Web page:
Why the affordable housing location model had to go

Models like this end up restricting the number of affordable homes.

The+Iowa+City+City+Council+on+Tuesday%2C+Aug.+16%2C+2022.

Daniel McGregor-Huyer

The Iowa City City Council on Tuesday, Aug. 16, 2022.

Shahab Khan, Opinion Columnist


After 10 years, the Iowa City City Council finally did the right thing and scrapped the poorly-designed Affordable Housing Location Model. The policy — while implemented with the best intentions — ended up making housing unaffordable for low-income residents.

Now, the city must take the next step and revamp zoning policy to make sure we can build affordable housing anywhere in Iowa City.

The Affordable Housing Location Model was a case study in bad housing policy because it restricted where affordable housing could be built. The plan originally envisioned that new housing would not be built in zones inflicted with poverty-related issues.

Proponents of the model believed it would encourage developers to build housing in residential areas where incomes skewed toward the higher end of the income distribution.

What happened instead was that developers were limited in where they could put affordable housing. As a result, the number of affordable housing units built did not meet the needs of the Iowa City community.

The lessons learned from the failure of the Affordable Housing Location Model brings us back to the supply and demand framework and on the supply side in particular.

The Affordable Housing Location Model lowered the supply of housing, thus driving up housing prices for people looking for housing.

Ditching this policy means developers can now build wherever they want to, as there are less building restrictions. In turn, housing units would become more affordable because prices would decrease.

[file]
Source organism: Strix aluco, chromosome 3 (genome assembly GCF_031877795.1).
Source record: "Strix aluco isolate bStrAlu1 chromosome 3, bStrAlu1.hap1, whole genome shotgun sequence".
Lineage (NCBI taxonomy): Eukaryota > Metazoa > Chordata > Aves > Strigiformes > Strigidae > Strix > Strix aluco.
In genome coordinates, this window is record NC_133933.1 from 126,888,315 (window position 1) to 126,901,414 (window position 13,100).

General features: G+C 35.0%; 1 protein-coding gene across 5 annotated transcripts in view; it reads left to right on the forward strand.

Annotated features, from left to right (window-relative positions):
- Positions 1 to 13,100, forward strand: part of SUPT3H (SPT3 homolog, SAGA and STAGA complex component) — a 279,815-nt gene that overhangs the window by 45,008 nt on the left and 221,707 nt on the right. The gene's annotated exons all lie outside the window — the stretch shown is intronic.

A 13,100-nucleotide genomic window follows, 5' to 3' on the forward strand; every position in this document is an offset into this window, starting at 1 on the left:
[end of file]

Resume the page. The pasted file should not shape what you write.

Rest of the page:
One popular argument against using the supply and demand framework in housing policy is that that developers would build new housing in areas with high poverty. This would then lead to poor people being priced out of their old neighborhoods and forced into worse housing conditions.

This so-called “gentrification narrative” that people hear so much about in opposition to the construction of new housing is fake.

Unfortunately for the gentrification people, building new housing in zones with high rates of poverty encourages a chain effect that ends up bettering the material situation for poor people.

This works because some middle-class to upper middle-class homeowners are looking to move to a new home for a variety of reasons. For that reason, they move to the new buildings. This makes the homes that they previously occupied affordable for poor people, as landlords and rental agencies decrease prices for those homeowners.

There is a plethora of empirical literature that confirms the chain effect. Research also shows that building new housing — no matter where that housing is built — ends up lowering the price of housing in a market. As I have written in these pages many times before, for every 10 percent increase in housing stock, there is a 1 percent decrease in rental prices.

The Affordable Housing Location Model was a 10-year experiment that failed to achieve its goal. The city council made the right decision to scrap it and is now taking the first steps to make housing affordable for all Iowa City residents.


Columns reflect the opinions of the authors and are not necessarily those of the Editorial Board, The Daily Iowan, or other organizations in which the author may be involved.


 

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